I took this photo one evening a couple weeks ago, the view looking north on the west side of Broadway in downtown Fargo, North Dakota. I just wanted to share it, a slice of the eastern edge of North Dakota.
I’m in my 4th year of board membership with the North Dakota Humanities Council, and it is a duty I feel a privilege to be part of. This last Thursday (10/09/2014), the NDHC kicked off the first annual Game Changer series, a signature event that will continue to be hosted every October in cities throughout North Dakota (the 2015 Game Changer will be in Bismarck). This year’s Game Changer was titled, “Between Two Worlds: America and the Mid-East,” and the NDHC brought together a collection of journalists, poets, authors, and reporters in downtown Fargo. We also received some outstanding support from Forum Communications, Ecce Art Gallery, the HoDo, The Bush Foundation, and Wells-Fargo. This funding and donation of space helped the assembled group speak to an audience throughout the day, and also to have smaller round-table discussions that evening.
One of the speakers was Josh Rushing, a Marine Corps officer of 15 years and a current reporter with Al Jazeera English. I had a chance to take in Josh Rushing’s talk, and it resonated with some of my own ongoing research. I focused on Josh’s points about how the media presents stories today, and how there are infinite voices that do not make the immediate story. I thought about this in the context of the US-Dakota Wars, and how the media — the St. Paul Pioneer and the New York Times — presented a more sensationalized and monolithic version of the story in contrast to the complexities inherent on the ground and at the scene. This makes sense from a reporters standpoint, though, since they are trying to communicate a complex story in a very quick way to an audience that is already mentally and spatially disconnected from the event. At least that is one thought I had, a kind of then and now.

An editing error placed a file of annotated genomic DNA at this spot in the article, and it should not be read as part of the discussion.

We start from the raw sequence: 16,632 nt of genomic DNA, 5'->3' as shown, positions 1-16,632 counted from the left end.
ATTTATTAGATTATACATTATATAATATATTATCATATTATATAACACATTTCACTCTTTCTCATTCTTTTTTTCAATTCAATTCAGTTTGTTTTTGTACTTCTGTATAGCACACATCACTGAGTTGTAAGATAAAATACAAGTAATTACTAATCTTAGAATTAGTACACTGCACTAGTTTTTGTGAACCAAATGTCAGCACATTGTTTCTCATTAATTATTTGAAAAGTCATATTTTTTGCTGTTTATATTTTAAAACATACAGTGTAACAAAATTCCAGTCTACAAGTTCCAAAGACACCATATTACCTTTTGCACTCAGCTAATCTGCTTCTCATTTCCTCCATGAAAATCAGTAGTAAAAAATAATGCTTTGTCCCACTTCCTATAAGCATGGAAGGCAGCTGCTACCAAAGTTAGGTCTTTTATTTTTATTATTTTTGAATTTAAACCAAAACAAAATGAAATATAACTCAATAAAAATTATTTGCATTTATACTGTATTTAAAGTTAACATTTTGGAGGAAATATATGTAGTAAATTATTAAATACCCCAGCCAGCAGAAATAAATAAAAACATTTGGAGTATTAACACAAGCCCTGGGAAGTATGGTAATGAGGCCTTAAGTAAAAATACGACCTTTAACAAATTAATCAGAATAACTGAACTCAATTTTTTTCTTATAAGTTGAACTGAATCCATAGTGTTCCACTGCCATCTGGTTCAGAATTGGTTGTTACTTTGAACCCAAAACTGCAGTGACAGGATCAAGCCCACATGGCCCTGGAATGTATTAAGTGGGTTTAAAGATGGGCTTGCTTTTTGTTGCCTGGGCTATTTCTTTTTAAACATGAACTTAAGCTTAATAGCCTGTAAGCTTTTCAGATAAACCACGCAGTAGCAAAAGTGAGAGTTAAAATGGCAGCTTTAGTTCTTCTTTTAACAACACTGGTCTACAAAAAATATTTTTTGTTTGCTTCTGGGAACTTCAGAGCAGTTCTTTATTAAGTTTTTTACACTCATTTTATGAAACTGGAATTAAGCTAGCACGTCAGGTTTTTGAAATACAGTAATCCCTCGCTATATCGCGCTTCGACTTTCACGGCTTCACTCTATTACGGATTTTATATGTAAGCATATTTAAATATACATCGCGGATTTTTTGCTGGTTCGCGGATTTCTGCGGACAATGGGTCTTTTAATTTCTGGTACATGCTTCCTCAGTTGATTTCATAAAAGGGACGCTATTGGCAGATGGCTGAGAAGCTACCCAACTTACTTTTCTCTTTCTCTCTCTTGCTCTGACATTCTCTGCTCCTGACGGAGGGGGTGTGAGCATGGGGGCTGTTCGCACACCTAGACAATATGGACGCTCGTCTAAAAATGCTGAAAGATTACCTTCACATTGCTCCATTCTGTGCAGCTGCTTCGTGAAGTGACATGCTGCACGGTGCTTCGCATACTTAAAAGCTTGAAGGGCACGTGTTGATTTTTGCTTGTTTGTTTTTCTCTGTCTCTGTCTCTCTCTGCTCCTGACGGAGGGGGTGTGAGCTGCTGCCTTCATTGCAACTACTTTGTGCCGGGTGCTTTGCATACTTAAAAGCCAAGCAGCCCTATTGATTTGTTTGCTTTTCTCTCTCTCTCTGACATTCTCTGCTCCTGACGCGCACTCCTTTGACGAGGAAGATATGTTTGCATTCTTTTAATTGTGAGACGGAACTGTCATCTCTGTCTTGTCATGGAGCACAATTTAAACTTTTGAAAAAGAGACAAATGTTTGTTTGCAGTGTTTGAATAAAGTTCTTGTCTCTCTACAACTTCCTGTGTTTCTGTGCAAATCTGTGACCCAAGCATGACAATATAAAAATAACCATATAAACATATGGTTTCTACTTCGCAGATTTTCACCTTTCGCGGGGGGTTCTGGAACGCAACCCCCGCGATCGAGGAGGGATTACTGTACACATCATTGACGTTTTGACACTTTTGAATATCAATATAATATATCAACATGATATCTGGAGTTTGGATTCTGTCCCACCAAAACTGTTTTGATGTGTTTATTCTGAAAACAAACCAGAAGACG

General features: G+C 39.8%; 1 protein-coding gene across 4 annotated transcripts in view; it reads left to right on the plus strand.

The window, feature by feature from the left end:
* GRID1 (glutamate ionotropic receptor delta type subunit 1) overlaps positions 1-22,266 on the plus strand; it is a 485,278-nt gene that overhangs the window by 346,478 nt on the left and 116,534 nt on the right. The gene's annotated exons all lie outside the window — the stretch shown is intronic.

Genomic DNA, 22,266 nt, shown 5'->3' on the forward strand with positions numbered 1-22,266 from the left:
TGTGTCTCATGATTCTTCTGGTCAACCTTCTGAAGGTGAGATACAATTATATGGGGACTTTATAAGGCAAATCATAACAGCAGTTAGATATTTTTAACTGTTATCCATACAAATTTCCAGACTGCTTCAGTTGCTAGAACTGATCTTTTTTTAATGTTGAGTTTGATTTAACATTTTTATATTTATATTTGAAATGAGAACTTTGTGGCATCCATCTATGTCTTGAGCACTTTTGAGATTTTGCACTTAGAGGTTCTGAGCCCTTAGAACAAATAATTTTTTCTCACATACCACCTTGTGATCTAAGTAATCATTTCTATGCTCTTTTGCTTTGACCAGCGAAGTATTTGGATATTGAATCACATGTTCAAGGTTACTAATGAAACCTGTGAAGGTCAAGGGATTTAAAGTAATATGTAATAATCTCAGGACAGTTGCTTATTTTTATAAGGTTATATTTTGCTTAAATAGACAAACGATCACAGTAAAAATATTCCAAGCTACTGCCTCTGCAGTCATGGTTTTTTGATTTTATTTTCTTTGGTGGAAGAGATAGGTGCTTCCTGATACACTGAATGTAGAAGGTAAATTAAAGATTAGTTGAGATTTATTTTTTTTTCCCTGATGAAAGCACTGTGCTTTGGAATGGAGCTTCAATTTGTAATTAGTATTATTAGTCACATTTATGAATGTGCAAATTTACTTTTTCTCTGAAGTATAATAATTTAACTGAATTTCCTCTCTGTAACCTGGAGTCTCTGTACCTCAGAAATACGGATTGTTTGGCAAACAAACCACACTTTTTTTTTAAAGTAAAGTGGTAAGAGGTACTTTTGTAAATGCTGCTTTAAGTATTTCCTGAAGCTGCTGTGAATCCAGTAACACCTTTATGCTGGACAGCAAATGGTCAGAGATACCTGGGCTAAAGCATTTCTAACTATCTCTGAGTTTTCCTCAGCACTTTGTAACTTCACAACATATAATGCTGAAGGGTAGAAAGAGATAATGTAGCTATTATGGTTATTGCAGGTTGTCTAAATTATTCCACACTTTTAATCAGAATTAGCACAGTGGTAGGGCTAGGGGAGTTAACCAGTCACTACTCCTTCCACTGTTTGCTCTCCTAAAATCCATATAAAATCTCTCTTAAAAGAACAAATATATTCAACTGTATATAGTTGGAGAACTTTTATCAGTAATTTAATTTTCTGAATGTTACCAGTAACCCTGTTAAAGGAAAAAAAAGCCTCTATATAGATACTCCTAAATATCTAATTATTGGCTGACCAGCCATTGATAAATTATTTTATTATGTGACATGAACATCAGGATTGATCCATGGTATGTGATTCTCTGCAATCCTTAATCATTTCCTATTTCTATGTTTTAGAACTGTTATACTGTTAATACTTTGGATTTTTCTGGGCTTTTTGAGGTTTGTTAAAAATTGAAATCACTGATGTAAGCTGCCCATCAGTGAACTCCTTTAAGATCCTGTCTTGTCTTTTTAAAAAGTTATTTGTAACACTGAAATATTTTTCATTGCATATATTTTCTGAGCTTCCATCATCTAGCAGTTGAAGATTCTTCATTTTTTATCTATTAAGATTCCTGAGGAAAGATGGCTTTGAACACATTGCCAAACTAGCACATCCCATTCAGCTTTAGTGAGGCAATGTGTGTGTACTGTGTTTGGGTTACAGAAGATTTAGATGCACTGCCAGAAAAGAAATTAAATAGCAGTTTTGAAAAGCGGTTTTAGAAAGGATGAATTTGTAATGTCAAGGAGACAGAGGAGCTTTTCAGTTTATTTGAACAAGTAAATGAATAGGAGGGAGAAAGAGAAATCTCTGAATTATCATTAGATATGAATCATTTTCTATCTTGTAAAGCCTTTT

If you want to look into a bit of my research, you can click on this link here. Otherwise, below is about 7 minutes of video from Rushing’s talk at The Fargo Theatre from October 9, 2014. As well, if you enjoy this, and you think it is a good idea that the NDHC continue having these sorts of events, you’ll want to click here and donate. Any amount helps. One of the NDHC’s ideas is modest: we just want to create a more informed North Dakota. To do that, though, requires me to admit that there is a lot out there that I do not know. It’s Socratic in that way: I know that I don’t know, and I’m here to listen, and here to take in what others have to say, and give. But again, enough of that. Check out Rushing’s talk below. And watch “Control Room” (2004) if you want more. I’ve got “Korengal” (2014) in the Netflix queue for this Wednesday, and I’m wondering how it will build off my knowledge of “Waltz with Bashir” and “Restrepo.”
In the last week, the Punk Archaeology movement — specifically Bill Caraher — pushed a digital button and sent the first Punk Archaeology reader into the digital and hard copy world. It is the first of its kind, and the first publication from The Digital Press at the University of North Dakota-Grand Forks. You can download the Punk Archaeology reader here, for free. Or you can purchase it in hard copy by clicking on this Amazon link here. Sometimes it’s just nice to have both. Yesterday I read that if you want a hard copy, but you don’t want to pay for it, Caraher will fax it to you. But I’m not sure if he was being 34% or 94% serious with that statement. Nonetheless, the reader is published. And it is dedicated to our late friend, Joel Jonientz.